History of Racing Sailboats on Galveston Bay
If one word captures the essence of the Texas Corinthian Yacht Club, it has to be family. The founders knew this, and if you ask anyone who has spent some time around the club, everyone would say they got it right. A small yacht club by most standards, the TCYC membership hovers around 125 stock holding members. It’s personal and that’s the way they want it.
Racing sailboats on an International stage and, more importantly, on a club level is what the TCYC has done for 75 years. From its beginning, three essential goals were stressed.
- Promote the art of sailing, seamanship, boat handling and the idea of Corinthian spirit.
- Provide and maintain a clubhouse, pier, and facilities for members.
- Support and encourage National and International Yacht Racing.
Famed naval architect Olin Stephens was commissioned to design a new sailboat for Galveston Bay. The final product was a 21ft sailboat that resembled a Lightning with a 500 pound keel. The new boat was named Corinthian. The first boats were made of wood and many of them were built at the Seabrook Shipyard, which the Fay family still owns. The Corinthian class continued to grow with every year. The Houston Yacht Club had a fleet of Corinthians and the two clubs would hold regattas throughout the summer. The competition on the race course was refreshing. More and more people were getting into the sport of sailing and the new yacht club would soon start to gain recognition on the global stage.
In the early fifties the new International 5.5 Meter Class of sailboats would attract Kings, Crown Princes, and Texas oilmen. Even though Europe and the East Coast were leading the way in this new class, the men and woman from a small club in Texas were proving they could hold their own in regattas all over the world. The Fay brothers would make the cover of Sports Illustrated to the delight of members and the TCYC would continue to set the standard for one design sailboat racing on Galveston Bay.
The Corinthian and the International 5.5 Meter class may have been the best boats for racing on Galveston Bay after World War II but new changes in building materials were being developed and in the late sixties a new trend of fiberglass design hulls were attracting some attention from the global sailing community.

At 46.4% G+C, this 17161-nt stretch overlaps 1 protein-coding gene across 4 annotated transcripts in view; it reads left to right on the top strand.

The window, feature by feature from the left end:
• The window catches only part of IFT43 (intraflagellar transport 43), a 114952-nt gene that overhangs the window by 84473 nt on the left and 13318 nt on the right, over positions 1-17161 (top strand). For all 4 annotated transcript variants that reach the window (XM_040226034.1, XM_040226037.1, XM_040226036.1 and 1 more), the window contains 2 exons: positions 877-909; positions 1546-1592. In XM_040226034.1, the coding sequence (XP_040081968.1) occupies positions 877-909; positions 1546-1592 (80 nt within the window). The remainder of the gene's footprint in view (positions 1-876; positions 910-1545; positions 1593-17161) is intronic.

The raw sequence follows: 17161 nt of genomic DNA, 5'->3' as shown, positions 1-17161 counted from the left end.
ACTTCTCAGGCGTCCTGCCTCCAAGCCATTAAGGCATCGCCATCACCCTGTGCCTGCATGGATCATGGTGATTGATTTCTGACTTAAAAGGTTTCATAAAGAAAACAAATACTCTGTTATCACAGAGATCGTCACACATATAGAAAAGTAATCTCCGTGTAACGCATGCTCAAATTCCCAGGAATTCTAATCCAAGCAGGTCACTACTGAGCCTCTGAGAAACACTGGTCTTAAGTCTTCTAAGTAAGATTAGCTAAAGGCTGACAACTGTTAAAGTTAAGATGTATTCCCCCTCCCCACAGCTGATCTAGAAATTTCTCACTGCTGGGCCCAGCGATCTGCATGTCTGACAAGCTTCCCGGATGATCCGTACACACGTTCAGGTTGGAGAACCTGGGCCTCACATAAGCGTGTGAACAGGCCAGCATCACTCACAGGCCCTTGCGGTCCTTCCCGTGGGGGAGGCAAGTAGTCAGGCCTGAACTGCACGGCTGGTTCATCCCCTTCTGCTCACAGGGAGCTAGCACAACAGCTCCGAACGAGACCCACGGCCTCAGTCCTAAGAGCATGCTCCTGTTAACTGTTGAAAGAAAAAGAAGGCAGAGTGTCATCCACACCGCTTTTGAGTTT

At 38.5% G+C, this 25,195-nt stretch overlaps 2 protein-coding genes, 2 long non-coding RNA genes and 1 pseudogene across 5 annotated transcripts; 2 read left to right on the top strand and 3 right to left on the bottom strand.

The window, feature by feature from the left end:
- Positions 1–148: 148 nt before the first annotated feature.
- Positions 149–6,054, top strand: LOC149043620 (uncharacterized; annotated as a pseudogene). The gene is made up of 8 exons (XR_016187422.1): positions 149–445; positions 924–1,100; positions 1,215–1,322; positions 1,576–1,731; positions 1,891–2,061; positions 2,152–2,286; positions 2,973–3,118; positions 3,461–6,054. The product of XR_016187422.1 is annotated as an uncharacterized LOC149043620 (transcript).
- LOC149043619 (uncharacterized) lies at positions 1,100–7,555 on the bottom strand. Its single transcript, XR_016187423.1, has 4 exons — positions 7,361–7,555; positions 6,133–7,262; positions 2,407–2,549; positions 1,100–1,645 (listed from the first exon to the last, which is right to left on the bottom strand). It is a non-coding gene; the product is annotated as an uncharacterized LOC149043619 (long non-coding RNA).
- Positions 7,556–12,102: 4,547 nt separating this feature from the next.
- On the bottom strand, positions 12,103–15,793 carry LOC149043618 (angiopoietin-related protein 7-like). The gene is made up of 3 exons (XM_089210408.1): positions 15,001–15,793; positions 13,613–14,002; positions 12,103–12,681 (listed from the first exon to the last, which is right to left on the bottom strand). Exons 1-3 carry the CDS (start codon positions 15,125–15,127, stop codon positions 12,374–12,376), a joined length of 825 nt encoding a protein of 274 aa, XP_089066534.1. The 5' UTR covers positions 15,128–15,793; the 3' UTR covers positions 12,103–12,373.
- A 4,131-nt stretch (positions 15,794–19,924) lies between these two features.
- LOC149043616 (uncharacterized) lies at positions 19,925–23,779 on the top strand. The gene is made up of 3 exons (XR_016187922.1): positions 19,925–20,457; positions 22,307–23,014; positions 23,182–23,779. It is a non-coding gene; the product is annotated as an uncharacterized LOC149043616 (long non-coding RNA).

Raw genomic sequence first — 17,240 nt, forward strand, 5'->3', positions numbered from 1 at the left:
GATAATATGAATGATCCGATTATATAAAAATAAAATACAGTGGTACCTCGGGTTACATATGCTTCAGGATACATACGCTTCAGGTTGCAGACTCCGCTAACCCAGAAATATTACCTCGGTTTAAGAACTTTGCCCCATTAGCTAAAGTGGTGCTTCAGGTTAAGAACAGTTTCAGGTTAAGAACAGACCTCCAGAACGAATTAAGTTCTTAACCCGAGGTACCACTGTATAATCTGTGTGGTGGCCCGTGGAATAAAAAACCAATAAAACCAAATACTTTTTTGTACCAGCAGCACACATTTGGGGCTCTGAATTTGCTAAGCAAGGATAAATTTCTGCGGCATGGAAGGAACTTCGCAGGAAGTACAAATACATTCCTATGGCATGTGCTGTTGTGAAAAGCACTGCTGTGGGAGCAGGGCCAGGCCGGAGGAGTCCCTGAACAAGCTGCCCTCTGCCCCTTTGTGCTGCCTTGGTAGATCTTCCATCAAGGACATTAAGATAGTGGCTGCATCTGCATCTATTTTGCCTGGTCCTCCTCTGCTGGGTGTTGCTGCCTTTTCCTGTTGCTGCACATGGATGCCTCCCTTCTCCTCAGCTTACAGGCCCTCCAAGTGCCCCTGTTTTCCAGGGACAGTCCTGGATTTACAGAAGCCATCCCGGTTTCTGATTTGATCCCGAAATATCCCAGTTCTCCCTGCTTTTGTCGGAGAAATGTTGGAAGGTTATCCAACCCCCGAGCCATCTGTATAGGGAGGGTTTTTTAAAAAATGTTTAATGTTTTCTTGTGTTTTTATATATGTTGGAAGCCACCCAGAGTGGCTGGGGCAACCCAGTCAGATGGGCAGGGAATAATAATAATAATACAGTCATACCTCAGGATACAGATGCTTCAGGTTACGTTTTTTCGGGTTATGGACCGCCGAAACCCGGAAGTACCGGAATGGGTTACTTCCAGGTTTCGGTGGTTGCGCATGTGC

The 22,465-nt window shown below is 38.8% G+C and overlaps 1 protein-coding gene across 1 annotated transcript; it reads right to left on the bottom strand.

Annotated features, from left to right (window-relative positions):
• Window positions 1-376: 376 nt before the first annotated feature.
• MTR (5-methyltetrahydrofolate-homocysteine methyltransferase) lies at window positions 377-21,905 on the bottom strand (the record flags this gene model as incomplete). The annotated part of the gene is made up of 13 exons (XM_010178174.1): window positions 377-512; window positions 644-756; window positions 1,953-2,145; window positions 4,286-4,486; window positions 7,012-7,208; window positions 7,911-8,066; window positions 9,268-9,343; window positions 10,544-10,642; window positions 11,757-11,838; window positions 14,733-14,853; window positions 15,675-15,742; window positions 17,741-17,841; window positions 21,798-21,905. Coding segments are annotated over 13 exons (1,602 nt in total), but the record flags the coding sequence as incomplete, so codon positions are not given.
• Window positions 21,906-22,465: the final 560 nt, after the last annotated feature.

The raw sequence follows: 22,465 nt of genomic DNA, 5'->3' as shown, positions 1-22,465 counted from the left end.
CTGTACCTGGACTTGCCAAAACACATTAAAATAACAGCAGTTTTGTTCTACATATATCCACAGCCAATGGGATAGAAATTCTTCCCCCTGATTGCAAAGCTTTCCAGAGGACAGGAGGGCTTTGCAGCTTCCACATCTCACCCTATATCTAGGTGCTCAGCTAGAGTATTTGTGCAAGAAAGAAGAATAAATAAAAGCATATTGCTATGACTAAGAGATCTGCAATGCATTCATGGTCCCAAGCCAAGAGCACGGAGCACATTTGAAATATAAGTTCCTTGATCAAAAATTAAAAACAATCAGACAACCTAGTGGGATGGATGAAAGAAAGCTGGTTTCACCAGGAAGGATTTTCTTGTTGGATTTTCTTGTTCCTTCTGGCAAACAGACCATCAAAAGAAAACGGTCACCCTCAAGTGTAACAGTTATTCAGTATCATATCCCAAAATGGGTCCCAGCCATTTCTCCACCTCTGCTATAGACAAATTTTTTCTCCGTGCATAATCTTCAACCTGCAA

The Soling is a class of open keelboat designed by Jan Linge of Norway. In 1968 it was chosen from among many other boats to be the men’s triple handed boat for the 1972 Olympics. The new boats were affordable, easy to trailer and built to last. Fleets were started all over the world. In the US the TCYC would be fleet # 1. For the next twenty years the Soling would be the boat of choice for most of the members as one design racing became a way of life at the TCYC. Big regattas were held on Galveston Bay, the club wanted to show off our bay and give the traveling crews a little bit of that Texas hospitality. Traveling to new venues and racing sailboats was catching on and the idea of representing the TCYC in this country and around the world was always something the members were proud of.
It’s a terrible feeling to lose your fleet in one day but that’s what happened to the TCYC. A freakish storm hit the bay and destroyed the pier, the boats and the any hope of continuing the Soling class as a club boat. The members decided to go with a new boat, a Sonar designed by Bruce Kirby who was known for designing the Laser. In 2000 the first three Sonars were purchased. The fleet was new to the bay and the competition with other fleets kept the number of boats low at first. After the first summer of racing, three more boats were added to the fleet and this trend would continue for a number of years. Now the club has sixteen boats, which is the largest one design fleet on Galveston Bay.
Team racing is a popular form of yacht racing. Teams of 2,3, or 4 boats compete together in a team race, with results being combined as opposed to fleet racing where boats are scored on individual basis. The races are very short usually 5-12 minutes. This type of racing puts a premium on boat handling, tactics, and the rules of racing. The TCYC got into this type of racing about six years ago. It’s an inexpensive way of getting new people into the sport and it builds the fleet. The club teams travel to regattas all over the country. Programs for new members will ensure the sport of sailing grows and it continues to be a way to have fun on the water, which is what the founders had in mind. The Gulf Coast Mariner magazine salutes the men and women of the Texas Corinthian Yacht Club. Your legacy will continue to inspire the next generation of members who love sailing and the Galveston Bay lifestyle.